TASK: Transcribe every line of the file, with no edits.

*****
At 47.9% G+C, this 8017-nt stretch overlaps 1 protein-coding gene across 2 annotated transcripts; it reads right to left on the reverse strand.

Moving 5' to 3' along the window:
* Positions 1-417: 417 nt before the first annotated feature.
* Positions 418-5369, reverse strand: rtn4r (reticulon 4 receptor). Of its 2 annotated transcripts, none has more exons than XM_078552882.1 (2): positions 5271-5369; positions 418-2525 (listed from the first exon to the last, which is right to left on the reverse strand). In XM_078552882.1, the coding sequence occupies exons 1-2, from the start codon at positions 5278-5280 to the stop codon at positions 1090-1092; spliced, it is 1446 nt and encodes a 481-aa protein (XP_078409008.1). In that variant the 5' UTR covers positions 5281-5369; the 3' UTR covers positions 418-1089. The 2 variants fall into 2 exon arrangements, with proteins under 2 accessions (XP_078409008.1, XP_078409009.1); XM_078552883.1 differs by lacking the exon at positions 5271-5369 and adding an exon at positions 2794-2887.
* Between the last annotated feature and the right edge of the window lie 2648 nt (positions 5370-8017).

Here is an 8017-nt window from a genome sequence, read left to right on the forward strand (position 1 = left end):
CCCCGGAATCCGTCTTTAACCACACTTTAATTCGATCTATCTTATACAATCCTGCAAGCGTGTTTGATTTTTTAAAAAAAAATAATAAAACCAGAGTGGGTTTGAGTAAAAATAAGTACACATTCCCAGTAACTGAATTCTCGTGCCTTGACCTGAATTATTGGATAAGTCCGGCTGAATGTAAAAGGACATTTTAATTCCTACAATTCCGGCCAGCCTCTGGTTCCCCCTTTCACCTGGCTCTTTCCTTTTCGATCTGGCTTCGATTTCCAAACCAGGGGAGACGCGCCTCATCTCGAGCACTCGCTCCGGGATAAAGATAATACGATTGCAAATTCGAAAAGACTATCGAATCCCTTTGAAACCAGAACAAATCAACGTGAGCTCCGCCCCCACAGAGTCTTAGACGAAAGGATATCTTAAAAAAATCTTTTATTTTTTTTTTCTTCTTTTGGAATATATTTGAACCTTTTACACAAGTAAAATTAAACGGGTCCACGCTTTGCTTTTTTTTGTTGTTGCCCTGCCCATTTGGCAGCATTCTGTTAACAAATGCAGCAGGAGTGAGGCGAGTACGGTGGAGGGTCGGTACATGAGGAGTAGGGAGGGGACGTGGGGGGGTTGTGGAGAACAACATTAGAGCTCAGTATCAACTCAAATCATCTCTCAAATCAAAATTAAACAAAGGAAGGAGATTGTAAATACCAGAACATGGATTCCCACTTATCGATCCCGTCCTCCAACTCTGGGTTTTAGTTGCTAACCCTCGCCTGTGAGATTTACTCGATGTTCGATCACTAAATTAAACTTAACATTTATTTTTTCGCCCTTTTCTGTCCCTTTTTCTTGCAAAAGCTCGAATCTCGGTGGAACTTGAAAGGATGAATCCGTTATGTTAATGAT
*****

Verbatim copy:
At 47.9% G+C, this 8017-nt stretch overlaps 1 protein-coding gene across 2 annotated transcripts; it reads right to left on the reverse strand.

Moving 5' to 3' along the window:
* Positions 1-417: 417 nt before the first annotated feature.
* Positions 418-5369, reverse strand: rtn4r (reticulon 4 receptor). Of its 2 annotated transcripts, none has more exons than XM_078552882.1 (2): positions 5271-5369; positions 418-2525 (listed from the first exon to the last, which is right to left on the reverse strand). In XM_078552882.1, the coding sequence occupies exons 1-2, from the start codon at positions 5278-5280 to the stop codon at positions 1090-1092; spliced, it is 1446 nt and encodes a 481-aa protein (XP_078409008.1). In that variant the 5' UTR covers positions 5281-5369; the 3' UTR covers positions 418-1089. The 2 variants fall into 2 exon arrangements, with proteins under 2 accessions (XP_078409008.1, XP_078409009.1); XM_078552883.1 differs by lacking the exon at positions 5271-5369 and adding an exon at positions 2794-2887.
* Between the last annotated feature and the right edge of the window lie 2648 nt (positions 5370-8017).

Here is an 8017-nt window from a genome sequence, read left to right on the forward strand (position 1 = left end):
CCCCGGAATCCGTCTTTAACCACACTTTAATTCGATCTATCTTATACAATCCTGCAAGCGTGTTTGATTTTTTAAAAAAAAATAATAAAACCAGAGTGGGTTTGAGTAAAAATAAGTACACATTCCCAGTAACTGAATTCTCGTGCCTTGACCTGAATTATTGGATAAGTCCGGCTGAATGTAAAAGGACATTTTAATTCCTACAATTCCGGCCAGCCTCTGGTTCCCCCTTTCACCTGGCTCTTTCCTTTTCGATCTGGCTTCGATTTCCAAACCAGGGGAGACGCGCCTCATCTCGAGCACTCGCTCCGGGATAAAGATAATACGATTGCAAATTCGAAAAGACTATCGAATCCCTTTGAAACCAGAACAAATCAACGTGAGCTCCGCCCCCACAGAGTCTTAGACGAAAGGATATCTTAAAAAAATCTTTTATTTTTTTTTTCTTCTTTTGGAATATATTTGAACCTTTTACACAAGTAAAATTAAACGGGTCCACGCTTTGCTTTTTTTTGTTGTTGCCCTGCCCATTTGGCAGCATTCTGTTAACAAATGCAGCAGGAGTGAGGCGAGTACGGTGGAGGGTCGGTACATGAGGAGTAGGGAGGGGACGTGGGGGGGTTGTGGAGAACAACATTAGAGCTCAGTATCAACTCAAATCATCTCTCAAATCAAAATTAAACAAAGGAAGGAGATTGTAAATACCAGAACATGGATTCCCACTTATCGATCCCGTCCTCCAACTCTGGGTTTTAGTTGCTAACCCTCGCCTGTGAGATTTACTCGATGTTCGATCACTAAATTAAACTTAACATTTATTTTTTCGCCCTTTTCTGTCCCTTTTTCTTGCAAAAGCTCGAATCTCGGTGGAACTTGAAAGGATGAATCCGTTATGTTAATGAT